Jerzy Kronhold was born in Silesian Cieszyn near the Czech border in 1946. He studied Polish Language and Literature at the Jagiellonian University in Kraków and Theatre Direction at the National Academy for Theatre in Warsaw. The poet and playwright debuted with his first texts in 1965. Following the unrest and demonstrations of March 1968 in Poland he joined the Group Teraz (Now) which is considered as belonging to the poets’ circle »New Wave«. This formed in opposition to the ideology and language of the ruling political system and championed the opening of the socialist aesthetic towards everyday life. Kronhold’s first volume of poems, »Samopalenie« (1972; t: Self-combustion), is both radical and provocative and explicitly shows its sympathy for the rebellious youth movement.
In the eighties he belonged to the activists of what is today the Polish-Czech-Slovakian foundation »Solidarity«, which at the time arose from the collaboration of independent movements in the two neighbouring countries. One year before, his second collection of poems »Baranek Lawiny« (1980; t: The Lambkin of the avalanche) appeared, and was followed shortly afterwards by »Oda do ognia« (1982; t: Ode to fire). In 1984 Kronhold’s poem »Astigmatismus« was translated into German and published in the anthology »Ein Jahrhundert geht zu Ende« (t: A century draws to its close).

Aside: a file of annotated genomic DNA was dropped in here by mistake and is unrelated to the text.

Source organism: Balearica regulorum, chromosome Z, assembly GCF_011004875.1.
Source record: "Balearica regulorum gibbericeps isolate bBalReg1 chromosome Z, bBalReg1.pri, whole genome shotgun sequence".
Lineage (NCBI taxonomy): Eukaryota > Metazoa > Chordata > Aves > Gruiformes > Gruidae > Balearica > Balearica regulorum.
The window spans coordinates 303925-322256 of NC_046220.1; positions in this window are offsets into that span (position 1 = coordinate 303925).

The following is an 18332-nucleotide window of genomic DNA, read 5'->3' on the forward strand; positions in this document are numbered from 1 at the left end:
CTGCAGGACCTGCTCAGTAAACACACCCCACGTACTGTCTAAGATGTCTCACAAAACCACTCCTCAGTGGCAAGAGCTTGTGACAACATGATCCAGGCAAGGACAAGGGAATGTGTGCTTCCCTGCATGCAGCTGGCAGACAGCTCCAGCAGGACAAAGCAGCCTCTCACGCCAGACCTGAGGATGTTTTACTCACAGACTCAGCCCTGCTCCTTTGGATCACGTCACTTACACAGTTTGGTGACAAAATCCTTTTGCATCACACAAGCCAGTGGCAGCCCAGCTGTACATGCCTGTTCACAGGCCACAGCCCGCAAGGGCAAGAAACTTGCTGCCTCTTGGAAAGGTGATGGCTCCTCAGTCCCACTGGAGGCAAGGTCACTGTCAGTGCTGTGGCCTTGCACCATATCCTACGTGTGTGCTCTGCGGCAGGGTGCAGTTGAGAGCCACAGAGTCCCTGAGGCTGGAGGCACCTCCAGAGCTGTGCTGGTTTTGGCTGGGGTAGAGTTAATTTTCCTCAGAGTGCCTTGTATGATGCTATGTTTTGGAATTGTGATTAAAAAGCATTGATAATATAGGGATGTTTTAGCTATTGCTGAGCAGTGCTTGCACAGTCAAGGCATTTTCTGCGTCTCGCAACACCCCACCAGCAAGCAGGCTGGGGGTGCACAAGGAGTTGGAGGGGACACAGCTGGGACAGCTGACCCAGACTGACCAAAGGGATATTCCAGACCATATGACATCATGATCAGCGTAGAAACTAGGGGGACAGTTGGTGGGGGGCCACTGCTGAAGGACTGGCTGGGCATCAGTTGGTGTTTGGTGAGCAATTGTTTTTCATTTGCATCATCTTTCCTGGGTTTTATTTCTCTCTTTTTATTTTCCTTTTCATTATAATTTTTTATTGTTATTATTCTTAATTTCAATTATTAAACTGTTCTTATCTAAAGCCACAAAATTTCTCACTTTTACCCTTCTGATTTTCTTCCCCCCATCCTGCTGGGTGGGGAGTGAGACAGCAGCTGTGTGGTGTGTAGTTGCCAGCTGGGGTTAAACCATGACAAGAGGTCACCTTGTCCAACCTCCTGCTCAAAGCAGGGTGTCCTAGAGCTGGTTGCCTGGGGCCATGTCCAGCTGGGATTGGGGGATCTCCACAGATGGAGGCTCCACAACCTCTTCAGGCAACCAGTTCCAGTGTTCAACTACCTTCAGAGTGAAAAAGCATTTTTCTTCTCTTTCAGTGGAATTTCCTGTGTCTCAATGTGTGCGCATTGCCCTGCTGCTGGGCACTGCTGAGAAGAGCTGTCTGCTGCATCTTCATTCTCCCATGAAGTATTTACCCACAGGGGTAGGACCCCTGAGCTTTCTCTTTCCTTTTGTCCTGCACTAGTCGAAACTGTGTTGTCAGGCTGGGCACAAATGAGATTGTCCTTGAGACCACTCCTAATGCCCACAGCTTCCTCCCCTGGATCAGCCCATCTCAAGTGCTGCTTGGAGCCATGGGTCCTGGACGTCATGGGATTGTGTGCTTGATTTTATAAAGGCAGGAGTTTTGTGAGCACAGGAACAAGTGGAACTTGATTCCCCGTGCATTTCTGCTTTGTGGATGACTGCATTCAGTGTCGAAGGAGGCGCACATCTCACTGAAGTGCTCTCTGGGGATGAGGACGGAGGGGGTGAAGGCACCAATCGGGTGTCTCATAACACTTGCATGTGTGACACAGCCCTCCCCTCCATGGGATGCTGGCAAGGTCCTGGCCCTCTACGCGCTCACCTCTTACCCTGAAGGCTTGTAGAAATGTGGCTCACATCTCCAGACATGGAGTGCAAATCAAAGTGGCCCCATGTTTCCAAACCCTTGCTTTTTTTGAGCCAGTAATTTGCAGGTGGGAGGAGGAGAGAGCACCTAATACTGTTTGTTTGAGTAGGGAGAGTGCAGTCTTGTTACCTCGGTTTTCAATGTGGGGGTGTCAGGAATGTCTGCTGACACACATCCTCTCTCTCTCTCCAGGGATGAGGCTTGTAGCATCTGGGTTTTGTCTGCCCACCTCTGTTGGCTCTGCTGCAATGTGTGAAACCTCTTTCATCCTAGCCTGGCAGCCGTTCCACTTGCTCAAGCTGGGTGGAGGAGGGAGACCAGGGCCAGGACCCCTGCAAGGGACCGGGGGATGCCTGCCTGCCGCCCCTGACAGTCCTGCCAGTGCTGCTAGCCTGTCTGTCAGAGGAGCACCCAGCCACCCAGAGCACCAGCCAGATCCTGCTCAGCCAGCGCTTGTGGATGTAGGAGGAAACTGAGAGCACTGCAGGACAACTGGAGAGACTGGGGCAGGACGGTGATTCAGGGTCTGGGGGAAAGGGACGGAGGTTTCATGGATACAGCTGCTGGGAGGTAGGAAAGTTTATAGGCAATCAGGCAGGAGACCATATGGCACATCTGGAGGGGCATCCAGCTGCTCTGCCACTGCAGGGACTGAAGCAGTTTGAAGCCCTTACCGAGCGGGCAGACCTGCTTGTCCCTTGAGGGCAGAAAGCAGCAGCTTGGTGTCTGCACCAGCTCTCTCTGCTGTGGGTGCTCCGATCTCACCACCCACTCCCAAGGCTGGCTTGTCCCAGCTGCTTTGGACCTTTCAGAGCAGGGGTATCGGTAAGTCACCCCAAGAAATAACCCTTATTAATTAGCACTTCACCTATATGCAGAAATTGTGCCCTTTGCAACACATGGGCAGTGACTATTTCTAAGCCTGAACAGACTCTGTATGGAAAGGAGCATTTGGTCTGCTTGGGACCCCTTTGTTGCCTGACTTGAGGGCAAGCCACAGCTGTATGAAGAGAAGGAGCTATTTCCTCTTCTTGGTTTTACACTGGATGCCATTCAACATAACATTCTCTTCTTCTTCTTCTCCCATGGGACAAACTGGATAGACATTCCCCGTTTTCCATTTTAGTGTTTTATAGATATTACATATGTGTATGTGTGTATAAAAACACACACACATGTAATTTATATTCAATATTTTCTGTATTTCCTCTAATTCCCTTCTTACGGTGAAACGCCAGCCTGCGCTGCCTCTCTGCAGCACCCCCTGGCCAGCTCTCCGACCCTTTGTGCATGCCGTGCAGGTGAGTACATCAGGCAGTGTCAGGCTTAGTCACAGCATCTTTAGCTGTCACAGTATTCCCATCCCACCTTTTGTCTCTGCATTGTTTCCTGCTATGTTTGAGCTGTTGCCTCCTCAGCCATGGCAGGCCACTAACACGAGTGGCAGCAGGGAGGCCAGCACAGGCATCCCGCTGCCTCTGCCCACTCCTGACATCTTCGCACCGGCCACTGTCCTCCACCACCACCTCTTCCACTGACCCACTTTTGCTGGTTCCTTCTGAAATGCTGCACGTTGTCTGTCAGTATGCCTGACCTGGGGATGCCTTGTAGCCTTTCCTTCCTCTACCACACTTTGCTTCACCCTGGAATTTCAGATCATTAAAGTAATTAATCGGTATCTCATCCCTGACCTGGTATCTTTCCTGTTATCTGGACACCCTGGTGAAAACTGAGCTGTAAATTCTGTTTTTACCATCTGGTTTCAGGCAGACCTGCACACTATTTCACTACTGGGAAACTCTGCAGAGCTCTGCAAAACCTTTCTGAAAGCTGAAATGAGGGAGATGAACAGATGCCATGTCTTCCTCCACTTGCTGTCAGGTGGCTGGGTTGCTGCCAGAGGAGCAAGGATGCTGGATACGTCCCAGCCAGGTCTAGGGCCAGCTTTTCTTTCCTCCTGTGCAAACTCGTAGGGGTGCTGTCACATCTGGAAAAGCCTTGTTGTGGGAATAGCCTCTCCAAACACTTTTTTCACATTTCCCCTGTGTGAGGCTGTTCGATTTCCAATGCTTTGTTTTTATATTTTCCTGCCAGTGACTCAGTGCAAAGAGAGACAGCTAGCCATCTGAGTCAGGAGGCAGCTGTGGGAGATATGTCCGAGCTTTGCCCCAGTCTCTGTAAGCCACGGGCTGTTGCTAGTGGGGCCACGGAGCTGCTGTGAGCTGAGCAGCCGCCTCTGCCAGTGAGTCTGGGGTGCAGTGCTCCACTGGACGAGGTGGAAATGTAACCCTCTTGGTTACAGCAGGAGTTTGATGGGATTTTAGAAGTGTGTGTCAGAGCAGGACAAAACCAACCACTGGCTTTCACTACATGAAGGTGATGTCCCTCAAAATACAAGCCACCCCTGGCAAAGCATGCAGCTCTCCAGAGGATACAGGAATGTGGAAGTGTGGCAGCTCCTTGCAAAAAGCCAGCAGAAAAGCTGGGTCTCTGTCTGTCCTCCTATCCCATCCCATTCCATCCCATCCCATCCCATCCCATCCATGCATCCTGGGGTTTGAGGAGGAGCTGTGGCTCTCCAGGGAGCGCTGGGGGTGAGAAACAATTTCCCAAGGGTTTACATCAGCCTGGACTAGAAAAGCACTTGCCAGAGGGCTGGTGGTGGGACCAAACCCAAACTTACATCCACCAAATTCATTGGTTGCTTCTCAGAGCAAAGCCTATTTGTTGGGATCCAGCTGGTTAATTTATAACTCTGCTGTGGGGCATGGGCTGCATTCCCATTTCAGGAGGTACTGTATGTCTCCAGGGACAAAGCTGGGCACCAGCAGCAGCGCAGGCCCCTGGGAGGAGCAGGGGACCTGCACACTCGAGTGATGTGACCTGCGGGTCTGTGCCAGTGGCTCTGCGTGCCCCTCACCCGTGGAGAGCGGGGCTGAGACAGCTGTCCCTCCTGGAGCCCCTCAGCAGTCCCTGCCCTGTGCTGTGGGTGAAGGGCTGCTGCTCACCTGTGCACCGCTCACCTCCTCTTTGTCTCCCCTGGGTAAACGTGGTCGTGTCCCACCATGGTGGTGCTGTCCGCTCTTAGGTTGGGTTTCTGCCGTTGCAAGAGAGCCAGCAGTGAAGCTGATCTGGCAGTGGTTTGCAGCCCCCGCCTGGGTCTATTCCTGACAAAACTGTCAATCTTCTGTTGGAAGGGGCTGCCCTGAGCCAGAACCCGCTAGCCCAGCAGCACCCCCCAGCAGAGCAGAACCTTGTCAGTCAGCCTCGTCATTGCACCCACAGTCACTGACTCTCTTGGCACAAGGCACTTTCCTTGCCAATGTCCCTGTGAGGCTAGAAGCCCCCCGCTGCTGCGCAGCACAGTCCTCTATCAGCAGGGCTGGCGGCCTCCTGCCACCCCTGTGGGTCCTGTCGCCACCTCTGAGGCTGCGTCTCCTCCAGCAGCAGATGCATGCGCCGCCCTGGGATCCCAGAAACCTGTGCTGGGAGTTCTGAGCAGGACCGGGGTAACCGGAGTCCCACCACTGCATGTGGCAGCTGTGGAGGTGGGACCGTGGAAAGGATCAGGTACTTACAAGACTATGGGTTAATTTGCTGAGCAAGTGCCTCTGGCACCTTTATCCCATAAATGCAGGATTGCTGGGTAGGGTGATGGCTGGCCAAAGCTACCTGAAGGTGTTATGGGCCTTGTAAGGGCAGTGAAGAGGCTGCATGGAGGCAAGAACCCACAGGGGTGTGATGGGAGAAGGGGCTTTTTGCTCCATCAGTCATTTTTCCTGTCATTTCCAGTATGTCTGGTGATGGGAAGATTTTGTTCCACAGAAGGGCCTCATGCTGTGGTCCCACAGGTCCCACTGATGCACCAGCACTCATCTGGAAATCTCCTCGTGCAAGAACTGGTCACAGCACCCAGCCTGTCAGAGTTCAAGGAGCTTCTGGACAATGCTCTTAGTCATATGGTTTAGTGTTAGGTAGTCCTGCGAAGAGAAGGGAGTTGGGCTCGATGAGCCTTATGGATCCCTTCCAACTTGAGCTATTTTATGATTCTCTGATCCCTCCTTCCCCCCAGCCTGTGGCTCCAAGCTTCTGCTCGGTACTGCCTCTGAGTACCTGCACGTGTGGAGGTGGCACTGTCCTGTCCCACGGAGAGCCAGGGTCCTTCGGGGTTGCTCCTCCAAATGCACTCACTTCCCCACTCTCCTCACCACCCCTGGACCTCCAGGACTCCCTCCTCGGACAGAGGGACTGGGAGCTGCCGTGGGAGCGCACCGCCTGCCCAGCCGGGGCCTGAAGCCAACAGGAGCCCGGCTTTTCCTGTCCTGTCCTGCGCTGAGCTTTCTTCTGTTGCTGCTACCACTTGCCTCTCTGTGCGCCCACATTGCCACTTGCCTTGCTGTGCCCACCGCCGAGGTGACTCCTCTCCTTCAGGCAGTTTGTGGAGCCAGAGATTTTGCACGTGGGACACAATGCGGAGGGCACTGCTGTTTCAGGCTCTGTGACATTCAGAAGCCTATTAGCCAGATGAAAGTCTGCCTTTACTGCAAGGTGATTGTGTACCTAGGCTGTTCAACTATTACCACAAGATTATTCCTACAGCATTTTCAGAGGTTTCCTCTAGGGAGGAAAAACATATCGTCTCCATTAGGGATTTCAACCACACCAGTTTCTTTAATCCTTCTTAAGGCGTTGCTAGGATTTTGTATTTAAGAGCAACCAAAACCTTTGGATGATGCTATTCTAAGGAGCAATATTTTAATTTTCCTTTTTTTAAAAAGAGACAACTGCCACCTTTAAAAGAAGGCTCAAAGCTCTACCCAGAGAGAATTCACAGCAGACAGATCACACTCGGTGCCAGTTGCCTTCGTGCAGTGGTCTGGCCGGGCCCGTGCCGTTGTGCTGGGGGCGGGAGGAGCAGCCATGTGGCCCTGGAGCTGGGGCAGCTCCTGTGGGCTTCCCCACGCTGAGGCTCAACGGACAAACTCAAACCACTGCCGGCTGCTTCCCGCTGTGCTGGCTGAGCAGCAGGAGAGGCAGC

For the twenty-first anniversary of the Warsaw Pact in 1989 Kronhold organised a demonstration in his hometown Cieszyn, in which some members of parliament took part and during which Polish citizens apologised to Czechs for the participation of Polish soldiers in the quelling of the Prague Spring uprising. Following the collapse of Communism in Eastern Europe, Kronhold founded the theatre festival »Na granicy« (On the Border) and published his poetry volume »Niż« (1990; t: Deep). He became the Polish Consul General in Ostrava, Czech Republic, in 1991 and for the past few years has been the head of the Polish Cultural Institute in Bratislava.
Kronhold presented his most recent volume of poetry in 2000, »Wiek Brazu« (t: Bronze Ages), which brought him renewed recognition as poet. In these short poems the author carries out a gentle and sometimes ironic departure from the gestures of impetuous protests. Some of the icons from his youth, figures such as Jan Palach and Ulrike Meinhof, are quoted, as well as Jesus, whose name however turns out to be an illuminated advertisement for jeans. Here, as opposed to his early texts, the author filters the miraculous and the momentous through various aspects of everyday life.
In 2004 Kronhold was awarded the Golden Cross of Merit by the Republic of Poland for his service to the advancement of understanding between Poland, the Czech Republic and Slovakia. He lives in the countryside with his family.
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